Maptour Page 7
Maptour: Population Composition, 1891-1961
- On the Browse topbar, click on “Population Composition, 1891-1961”
to return to the chapter page. Then open the map “The Bilingual Belt, 1961.”
- Under LAYER CONTROLS, turn on
the checkbox for "Modern Geography."
- Use the Zoom-in tool to zoom in to Southern Ontario and Québec,
including the area from Sault Ste. Marie and Kapuskasing to Québec City.
- The pattern of mother tongue corresponds closely with the pattern of ethnicity.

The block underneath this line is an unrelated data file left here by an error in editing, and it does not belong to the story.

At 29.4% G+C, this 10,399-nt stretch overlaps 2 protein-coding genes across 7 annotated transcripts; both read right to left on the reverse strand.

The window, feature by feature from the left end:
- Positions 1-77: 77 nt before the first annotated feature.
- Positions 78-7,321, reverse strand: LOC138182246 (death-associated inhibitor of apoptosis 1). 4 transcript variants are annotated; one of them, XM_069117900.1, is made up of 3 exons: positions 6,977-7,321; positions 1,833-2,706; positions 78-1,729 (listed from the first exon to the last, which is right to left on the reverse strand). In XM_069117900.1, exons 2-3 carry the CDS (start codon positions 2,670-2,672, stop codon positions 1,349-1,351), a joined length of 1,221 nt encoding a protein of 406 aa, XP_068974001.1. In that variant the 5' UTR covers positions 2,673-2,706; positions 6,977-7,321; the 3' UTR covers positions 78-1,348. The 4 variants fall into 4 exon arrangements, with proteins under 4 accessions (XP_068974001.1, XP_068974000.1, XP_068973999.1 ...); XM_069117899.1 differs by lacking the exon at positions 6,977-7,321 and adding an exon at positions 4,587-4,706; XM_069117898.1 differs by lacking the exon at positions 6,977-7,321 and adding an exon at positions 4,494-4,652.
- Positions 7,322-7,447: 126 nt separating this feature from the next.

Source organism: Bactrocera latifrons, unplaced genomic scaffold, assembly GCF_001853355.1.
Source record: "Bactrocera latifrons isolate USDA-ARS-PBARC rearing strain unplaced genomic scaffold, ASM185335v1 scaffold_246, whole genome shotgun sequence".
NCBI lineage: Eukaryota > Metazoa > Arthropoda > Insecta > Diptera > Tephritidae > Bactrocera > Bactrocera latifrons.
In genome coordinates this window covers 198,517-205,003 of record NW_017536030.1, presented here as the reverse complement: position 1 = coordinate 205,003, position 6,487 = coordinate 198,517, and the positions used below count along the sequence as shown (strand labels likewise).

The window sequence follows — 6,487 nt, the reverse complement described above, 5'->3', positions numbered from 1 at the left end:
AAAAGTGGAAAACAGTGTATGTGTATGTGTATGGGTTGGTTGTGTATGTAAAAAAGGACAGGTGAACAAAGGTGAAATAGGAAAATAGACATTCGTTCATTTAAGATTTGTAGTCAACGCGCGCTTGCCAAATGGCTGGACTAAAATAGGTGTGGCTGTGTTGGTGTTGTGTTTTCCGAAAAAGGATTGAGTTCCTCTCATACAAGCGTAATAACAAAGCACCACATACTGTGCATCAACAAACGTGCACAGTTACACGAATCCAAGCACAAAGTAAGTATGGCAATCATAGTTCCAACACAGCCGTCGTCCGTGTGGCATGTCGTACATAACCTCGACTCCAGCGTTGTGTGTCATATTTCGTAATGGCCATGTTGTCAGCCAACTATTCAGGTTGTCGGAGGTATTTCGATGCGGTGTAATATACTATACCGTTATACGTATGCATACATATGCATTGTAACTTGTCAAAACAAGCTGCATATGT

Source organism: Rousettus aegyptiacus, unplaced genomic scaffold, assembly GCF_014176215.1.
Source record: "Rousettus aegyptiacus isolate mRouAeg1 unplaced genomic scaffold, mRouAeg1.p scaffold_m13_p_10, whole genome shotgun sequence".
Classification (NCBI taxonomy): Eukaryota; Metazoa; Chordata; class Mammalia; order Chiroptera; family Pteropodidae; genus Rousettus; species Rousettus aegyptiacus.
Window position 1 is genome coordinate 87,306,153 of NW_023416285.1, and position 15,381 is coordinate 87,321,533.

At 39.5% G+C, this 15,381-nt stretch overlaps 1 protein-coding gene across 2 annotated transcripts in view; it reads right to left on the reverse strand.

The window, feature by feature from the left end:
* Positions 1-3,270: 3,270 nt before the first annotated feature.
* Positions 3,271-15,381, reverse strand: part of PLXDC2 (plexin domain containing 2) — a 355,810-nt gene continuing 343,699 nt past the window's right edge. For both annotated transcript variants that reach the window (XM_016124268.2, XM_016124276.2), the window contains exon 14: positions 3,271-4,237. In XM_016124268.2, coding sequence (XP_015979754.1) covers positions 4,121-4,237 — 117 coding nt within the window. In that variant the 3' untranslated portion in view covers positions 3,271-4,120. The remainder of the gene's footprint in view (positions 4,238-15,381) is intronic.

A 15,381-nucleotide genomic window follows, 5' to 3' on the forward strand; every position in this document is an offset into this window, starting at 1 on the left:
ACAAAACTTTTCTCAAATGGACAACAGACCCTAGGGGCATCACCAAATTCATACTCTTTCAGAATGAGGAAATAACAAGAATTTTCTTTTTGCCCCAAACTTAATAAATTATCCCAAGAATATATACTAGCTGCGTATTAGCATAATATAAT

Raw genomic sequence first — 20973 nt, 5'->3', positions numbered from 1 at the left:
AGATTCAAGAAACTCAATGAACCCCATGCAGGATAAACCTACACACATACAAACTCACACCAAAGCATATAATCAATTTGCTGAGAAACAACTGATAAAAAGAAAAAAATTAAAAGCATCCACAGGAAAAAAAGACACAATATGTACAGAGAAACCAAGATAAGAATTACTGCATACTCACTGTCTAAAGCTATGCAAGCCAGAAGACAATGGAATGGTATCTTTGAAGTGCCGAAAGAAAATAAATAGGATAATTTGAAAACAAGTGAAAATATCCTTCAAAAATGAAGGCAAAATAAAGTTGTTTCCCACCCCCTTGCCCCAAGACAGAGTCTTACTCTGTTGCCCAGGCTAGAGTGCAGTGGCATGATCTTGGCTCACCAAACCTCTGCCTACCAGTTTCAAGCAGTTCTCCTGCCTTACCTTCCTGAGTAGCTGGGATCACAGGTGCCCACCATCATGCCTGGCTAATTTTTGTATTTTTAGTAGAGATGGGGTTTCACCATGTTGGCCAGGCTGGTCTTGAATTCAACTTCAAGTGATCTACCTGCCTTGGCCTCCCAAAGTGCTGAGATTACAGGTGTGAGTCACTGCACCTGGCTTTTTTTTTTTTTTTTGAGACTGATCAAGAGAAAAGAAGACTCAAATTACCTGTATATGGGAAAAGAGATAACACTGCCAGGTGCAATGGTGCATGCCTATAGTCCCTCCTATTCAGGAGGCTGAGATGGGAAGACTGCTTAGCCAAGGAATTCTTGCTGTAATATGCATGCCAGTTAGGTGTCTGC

(See Maptour pages 4 and 6.)
- Zones extending eastward from Kapuskasing and Sault Ste. Marie,
through the Ottawa River valley and on eastward to Sherbrooke,
mark the transition between French and English.
- This “bilingual belt” is fuzzy, although the political boundary
between Québec and Ontario is sharp.
- This map tells us nothing about where individuals proficient in
both French and English languages lived.
- Northern Ontario and the Ottawa River valley are the parts of
eastern Canada where one is likely to find both French and English in
common use at the same time.
- Canada recognizes only English and French to be "official languages,"
despite the dozens of other languages also spoken throughout the country.